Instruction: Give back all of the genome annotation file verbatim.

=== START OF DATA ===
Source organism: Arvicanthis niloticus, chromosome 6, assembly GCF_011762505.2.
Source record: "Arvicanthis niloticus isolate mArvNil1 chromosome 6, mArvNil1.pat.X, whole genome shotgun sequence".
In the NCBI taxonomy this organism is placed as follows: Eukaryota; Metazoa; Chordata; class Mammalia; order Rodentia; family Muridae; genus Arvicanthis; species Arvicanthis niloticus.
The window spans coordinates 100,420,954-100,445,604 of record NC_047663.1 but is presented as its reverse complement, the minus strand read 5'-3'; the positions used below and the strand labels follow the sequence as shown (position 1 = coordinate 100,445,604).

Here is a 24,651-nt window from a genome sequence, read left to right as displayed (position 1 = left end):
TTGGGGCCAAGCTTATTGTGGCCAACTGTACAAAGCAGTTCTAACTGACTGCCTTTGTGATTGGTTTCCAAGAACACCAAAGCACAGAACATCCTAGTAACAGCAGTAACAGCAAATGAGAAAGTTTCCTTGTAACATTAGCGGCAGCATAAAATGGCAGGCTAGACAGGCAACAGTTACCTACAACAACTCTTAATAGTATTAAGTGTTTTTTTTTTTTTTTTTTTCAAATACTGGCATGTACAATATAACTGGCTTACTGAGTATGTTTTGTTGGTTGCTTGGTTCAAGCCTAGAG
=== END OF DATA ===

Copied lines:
Source organism: Arvicanthis niloticus, chromosome 6, assembly GCF_011762505.2.
Source record: "Arvicanthis niloticus isolate mArvNil1 chromosome 6, mArvNil1.pat.X, whole genome shotgun sequence".
In the NCBI taxonomy this organism is placed as follows: Eukaryota; Metazoa; Chordata; class Mammalia; order Rodentia; family Muridae; genus Arvicanthis; species Arvicanthis niloticus.
The window spans coordinates 100,420,954-100,445,604 of record NC_047663.1 but is presented as its reverse complement, the minus strand read 5'-3'; the positions used below and the strand labels follow the sequence as shown (position 1 = coordinate 100,445,604).

Here is a 24,651-nt window from a genome sequence, read left to right as displayed (position 1 = left end):
TTGGGGCCAAGCTTATTGTGGCCAACTGTACAAAGCAGTTCTAACTGACTGCCTTTGTGATTGGTTTCCAAGAACACCAAAGCACAGAACATCCTAGTAACAGCAGTAACAGCAAATGAGAAAGTTTCCTTGTAACATTAGCGGCAGCATAAAATGGCAGGCTAGACAGGCAACAGTTACCTACAACAACTCTTAATAGTATTAAGTGTTTTTTTTTTTTTTTTTTTCAAATACTGGCATGTACAATATAACTGGCTTACTGAGTATGTTTTGTTGGTTGCTTGGTTCAAGCCTAGAG